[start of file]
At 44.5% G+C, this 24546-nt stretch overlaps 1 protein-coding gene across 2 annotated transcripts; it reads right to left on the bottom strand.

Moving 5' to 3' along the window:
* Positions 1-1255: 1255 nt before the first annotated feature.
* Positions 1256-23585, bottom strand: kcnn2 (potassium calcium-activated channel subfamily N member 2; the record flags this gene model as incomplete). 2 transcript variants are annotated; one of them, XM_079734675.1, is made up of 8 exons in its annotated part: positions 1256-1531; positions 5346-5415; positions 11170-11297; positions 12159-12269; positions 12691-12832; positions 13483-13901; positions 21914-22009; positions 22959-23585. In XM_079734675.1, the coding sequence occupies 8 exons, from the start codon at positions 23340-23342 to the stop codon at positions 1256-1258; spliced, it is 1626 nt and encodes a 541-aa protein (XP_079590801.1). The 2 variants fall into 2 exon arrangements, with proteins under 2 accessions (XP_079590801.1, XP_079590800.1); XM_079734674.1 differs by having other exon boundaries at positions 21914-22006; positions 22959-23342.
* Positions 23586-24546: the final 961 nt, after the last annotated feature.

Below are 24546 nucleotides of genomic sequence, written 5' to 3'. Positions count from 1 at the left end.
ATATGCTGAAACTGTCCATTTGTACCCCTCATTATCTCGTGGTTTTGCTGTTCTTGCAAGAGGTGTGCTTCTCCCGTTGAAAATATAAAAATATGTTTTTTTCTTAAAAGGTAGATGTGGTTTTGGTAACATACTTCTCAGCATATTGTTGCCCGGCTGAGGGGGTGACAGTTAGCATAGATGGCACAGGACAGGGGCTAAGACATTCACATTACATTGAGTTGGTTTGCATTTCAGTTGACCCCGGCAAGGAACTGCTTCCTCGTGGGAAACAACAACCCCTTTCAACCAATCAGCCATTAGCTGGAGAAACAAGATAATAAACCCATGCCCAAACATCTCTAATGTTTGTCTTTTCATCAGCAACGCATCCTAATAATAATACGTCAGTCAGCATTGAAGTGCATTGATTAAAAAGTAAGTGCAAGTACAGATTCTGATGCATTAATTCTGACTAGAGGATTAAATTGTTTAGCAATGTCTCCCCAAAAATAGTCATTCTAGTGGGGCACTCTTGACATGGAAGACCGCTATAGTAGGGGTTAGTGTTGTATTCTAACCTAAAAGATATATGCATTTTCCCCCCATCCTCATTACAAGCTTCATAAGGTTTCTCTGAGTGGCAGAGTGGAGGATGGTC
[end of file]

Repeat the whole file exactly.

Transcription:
At 44.5% G+C, this 24546-nt stretch overlaps 1 protein-coding gene across 2 annotated transcripts; it reads right to left on the bottom strand.

Moving 5' to 3' along the window:
* Positions 1-1255: 1255 nt before the first annotated feature.
* Positions 1256-23585, bottom strand: kcnn2 (potassium calcium-activated channel subfamily N member 2; the record flags this gene model as incomplete). 2 transcript variants are annotated; one of them, XM_079734675.1, is made up of 8 exons in its annotated part: positions 1256-1531; positions 5346-5415; positions 11170-11297; positions 12159-12269; positions 12691-12832; positions 13483-13901; positions 21914-22009; positions 22959-23585. In XM_079734675.1, the coding sequence occupies 8 exons, from the start codon at positions 23340-23342 to the stop codon at positions 1256-1258; spliced, it is 1626 nt and encodes a 541-aa protein (XP_079590801.1). The 2 variants fall into 2 exon arrangements, with proteins under 2 accessions (XP_079590801.1, XP_079590800.1); XM_079734674.1 differs by having other exon boundaries at positions 21914-22006; positions 22959-23342.
* Positions 23586-24546: the final 961 nt, after the last annotated feature.

Below are 24546 nucleotides of genomic sequence, written 5' to 3'. Positions count from 1 at the left end.
ATATGCTGAAACTGTCCATTTGTACCCCTCATTATCTCGTGGTTTTGCTGTTCTTGCAAGAGGTGTGCTTCTCCCGTTGAAAATATAAAAATATGTTTTTTTCTTAAAAGGTAGATGTGGTTTTGGTAACATACTTCTCAGCATATTGTTGCCCGGCTGAGGGGGTGACAGTTAGCATAGATGGCACAGGACAGGGGCTAAGACATTCACATTACATTGAGTTGGTTTGCATTTCAGTTGACCCCGGCAAGGAACTGCTTCCTCGTGGGAAACAACAACCCCTTTCAACCAATCAGCCATTAGCTGGAGAAACAAGATAATAAACCCATGCCCAAACATCTCTAATGTTTGTCTTTTCATCAGCAACGCATCCTAATAATAATACGTCAGTCAGCATTGAAGTGCATTGATTAAAAAGTAAGTGCAAGTACAGATTCTGATGCATTAATTCTGACTAGAGGATTAAATTGTTTAGCAATGTCTCCCCAAAAATAGTCATTCTAGTGGGGCACTCTTGACATGGAAGACCGCTATAGTAGGGGTTAGTGTTGTATTCTAACCTAAAAGATATATGCATTTTCCCCCCATCCTCATTACAAGCTTCATAAGGTTTCTCTGAGTGGCAGAGTGGAGGATGGTC